Sullivan Health Science Center

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view from southwest

(before) The original Health Science Center on the campus of Southeast Technical Institute (STI) was built in 1993. A significant design issue was how to respectfully expand a building with a red, pyramid shaped roof. The response was to add a series of new roof pyramids of varying sizes and slopes which inject light into significant areas of the interior.

view from northeast (before)

view from northeast

(before) This dual addition and partial renovation expands the facility to house new and growing STI programs as well as health education programs of USDSU, a collaboration of three South Dakota Universities: USD, SDSU and DSU.

south addition view

northeast addition view

Taking advantage of the building’s location along Interstate 29, the skylights are internally illuminated to act as beacons, presenting STI and USDSU to the community and region.



Main Level (before)

The project program required that the portion of the addition to be occupied by USDSU be designed as a discrete element that could be separately platted, yet it needed an equal lobby presence.


Lower Level (before)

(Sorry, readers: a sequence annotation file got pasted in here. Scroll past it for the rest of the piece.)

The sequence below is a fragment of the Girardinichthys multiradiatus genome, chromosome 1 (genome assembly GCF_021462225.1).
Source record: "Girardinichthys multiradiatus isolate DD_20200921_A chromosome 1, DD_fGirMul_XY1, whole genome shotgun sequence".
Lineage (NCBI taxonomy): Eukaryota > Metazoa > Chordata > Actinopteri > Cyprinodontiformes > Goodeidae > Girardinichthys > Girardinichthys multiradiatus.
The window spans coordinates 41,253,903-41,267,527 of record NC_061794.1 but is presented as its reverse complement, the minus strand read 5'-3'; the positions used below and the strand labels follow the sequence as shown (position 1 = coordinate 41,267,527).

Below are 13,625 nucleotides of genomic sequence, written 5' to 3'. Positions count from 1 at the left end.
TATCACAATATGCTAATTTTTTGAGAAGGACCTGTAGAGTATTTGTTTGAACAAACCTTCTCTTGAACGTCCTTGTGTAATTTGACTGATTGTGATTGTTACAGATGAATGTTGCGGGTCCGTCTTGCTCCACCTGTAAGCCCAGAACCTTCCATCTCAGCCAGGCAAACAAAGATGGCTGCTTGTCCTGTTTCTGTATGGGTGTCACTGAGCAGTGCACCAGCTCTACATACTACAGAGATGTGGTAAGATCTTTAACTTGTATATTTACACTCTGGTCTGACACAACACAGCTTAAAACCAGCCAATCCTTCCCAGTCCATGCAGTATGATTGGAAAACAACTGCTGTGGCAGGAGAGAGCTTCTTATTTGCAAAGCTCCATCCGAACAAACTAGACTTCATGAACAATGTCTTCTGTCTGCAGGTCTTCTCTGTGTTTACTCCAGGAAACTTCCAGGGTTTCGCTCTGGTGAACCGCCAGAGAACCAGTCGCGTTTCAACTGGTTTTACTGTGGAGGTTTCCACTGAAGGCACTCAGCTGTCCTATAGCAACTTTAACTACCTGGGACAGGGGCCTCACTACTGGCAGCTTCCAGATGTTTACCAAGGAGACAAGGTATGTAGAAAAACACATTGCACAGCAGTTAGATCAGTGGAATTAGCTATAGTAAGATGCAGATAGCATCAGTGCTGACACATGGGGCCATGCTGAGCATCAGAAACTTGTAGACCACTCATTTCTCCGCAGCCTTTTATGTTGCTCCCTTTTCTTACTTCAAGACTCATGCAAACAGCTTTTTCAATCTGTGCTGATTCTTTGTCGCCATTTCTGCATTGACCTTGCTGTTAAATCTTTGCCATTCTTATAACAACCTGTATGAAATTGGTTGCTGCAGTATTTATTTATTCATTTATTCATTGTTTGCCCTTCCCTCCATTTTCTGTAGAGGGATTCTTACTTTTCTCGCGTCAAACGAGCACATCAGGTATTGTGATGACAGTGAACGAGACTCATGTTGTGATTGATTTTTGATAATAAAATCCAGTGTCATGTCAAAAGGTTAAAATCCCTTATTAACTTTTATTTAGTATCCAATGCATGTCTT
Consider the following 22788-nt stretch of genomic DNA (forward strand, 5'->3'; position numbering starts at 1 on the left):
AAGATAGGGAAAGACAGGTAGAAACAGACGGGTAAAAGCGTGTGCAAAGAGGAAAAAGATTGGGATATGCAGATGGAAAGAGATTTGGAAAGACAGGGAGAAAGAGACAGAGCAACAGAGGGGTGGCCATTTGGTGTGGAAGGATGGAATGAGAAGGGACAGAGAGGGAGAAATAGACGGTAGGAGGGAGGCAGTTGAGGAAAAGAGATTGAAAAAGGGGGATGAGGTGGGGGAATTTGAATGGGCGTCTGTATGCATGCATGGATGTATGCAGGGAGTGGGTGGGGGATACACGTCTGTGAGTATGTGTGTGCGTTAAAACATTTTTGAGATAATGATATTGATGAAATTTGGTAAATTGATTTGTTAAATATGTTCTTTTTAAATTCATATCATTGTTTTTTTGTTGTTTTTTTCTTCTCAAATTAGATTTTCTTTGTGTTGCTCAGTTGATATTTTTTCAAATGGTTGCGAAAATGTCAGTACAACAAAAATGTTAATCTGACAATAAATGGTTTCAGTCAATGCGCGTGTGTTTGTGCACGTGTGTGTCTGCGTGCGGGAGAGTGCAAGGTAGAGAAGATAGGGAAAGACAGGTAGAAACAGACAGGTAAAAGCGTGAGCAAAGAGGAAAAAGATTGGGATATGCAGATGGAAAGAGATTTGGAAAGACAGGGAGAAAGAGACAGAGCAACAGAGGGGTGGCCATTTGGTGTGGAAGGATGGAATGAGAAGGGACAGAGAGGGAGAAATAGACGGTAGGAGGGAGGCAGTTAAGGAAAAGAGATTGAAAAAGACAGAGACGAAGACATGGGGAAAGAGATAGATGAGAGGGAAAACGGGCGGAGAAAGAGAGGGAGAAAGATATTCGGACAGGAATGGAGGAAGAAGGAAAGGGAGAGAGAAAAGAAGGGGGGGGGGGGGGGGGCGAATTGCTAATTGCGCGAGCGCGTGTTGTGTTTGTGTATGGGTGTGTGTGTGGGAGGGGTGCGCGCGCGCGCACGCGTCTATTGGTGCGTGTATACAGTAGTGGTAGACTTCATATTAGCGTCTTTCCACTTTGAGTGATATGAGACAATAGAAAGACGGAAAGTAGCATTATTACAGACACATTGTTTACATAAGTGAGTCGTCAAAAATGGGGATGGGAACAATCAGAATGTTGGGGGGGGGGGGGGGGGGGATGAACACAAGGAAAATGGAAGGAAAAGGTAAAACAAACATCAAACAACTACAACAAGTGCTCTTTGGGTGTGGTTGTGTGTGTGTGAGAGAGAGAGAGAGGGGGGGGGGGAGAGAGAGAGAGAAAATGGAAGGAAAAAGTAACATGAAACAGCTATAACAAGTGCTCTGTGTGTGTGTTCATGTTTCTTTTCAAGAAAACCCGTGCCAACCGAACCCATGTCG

To knit together the interiors of the addition and the existing building, Koch Hazard Architects added a series of curved walls. The two level addition with a largely below grade lower level plugs into the circulation system of the existing building, then takes it in a new direction.

Entry (before)

Winding through the public spaces, the wall is (where possible) two stories tall creating a sense of connectedness between not only the two buildings, but the two levels as well.

The curved wall is punctured with openings of varied sizes designed in an abstracted pattern intended to represent a DNA strand emblematic of the buildings healthcare education use. Reacting to the dark corridors of the original building, the design injects as much light as feasible into the new circulation paths.

The exterior surfaces of the additions are monochromatic textured block matching one of the block types used on the original building. Where the addition and original building meet, they are attached with new, transitional glass enclosed stairs and entrances. Corridor ends are opened to exterior views to provide light and orientation.